Tuesday, July 2, 2013

Crisis Planning


When is the right time to plan for a crisis? Probably before it's staring you in the face.

So often in my marketing classes students were told, "Failing to Plan is a Plan to Fail." I can remember rolling my eyes every time the professor drove this crisis management vehicle into our heads.

Most organizations or agencies often don't believe that they need a crisis plan until having a strategic discussion of all the things that could happen.  Organizations or celebrities at one time or another may be faced with a crisis of some degree. When a crisis strikes, communications is critical to protecting the organization's reputation, brand and ability to fulfill its mission.

A great way to get started with your clients or with your board members is to conduct an activity that is often used called "What Could Go Wrong?"  The activity is a great opportunity to share ideas of real disasters and sometimes not so real ones that could affect an organizations brand. All disasters can be placed on post it notes and placed on a board for all to review. Once reviewed and discussed, members can decide which concerns are potential disasters and ways to handle it.

Regardless of the crisis, there are a few steps that should be developed in a crisis communications plan and followed. Those steps include:

  • Identifying your crisis communications team
  • Develop a 24/7 call down list of all members of the team
  • Conduct a crisis assessment
  • Identify audiences (stakeholders, media, etc.)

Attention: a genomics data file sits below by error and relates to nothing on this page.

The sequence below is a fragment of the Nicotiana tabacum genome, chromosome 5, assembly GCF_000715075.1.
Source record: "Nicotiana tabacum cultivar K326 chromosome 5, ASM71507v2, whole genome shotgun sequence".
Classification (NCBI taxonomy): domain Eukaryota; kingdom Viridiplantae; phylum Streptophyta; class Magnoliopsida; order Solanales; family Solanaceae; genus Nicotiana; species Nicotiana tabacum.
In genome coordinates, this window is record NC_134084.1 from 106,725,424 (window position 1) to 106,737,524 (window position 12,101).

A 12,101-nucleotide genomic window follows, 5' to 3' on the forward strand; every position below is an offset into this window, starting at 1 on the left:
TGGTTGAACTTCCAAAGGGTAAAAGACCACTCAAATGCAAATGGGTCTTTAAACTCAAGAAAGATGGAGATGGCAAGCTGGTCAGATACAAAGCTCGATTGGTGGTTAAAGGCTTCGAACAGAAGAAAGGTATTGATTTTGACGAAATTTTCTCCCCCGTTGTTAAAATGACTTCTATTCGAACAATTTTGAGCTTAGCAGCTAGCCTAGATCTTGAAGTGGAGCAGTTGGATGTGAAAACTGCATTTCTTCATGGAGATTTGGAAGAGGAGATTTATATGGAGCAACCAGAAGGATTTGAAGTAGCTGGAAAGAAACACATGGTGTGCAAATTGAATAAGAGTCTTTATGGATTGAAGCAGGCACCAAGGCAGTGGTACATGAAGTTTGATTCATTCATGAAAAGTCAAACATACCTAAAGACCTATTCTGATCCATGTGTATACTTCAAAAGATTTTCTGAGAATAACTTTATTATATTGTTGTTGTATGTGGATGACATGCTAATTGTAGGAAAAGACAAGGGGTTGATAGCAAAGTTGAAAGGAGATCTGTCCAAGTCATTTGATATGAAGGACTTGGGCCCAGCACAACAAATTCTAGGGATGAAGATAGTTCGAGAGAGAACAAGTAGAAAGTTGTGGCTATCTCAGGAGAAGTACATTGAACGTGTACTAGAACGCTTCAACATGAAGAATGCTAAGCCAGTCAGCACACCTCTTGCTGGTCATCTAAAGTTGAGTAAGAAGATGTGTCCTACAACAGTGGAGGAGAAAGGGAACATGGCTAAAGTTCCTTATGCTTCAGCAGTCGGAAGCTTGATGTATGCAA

• Develop partnerships / relationships
  • Identify and train key spokespersons
  • Develop your crisis management messages or talking points
Once the plan has been written and approved, there is a 9-step Crisis Cycle that may be helpful:

  1. Verify the situation
  2. Conduct notification
  3. Activate the crisis plan
  4. Organize assignments
  5. Prepare information and obtain approvals
  6. Release information to media, public and partners through arranged channels
  7. Obtain feedback and conduct crisis evaluation
  8. Conduct public education
  9. Monitor events
The most important communications advice during a crisis is to be honest at all times and provide the media with constant updates, even if there is no information available. Otherwise the media may assume that you are hiding something.

Can you think of an organization or celebrity who displayed a great crisis plan? Can you think of those who displayed horrible plans? Ask yourself; did Paula Deen have a communications plan? How about the City of New Orleans during hurricane Katrina? Remember "Failing to Plan is a Plan for Failure".

For more information or assistance with your crisis management plan, contact us at http://promotionswest.com.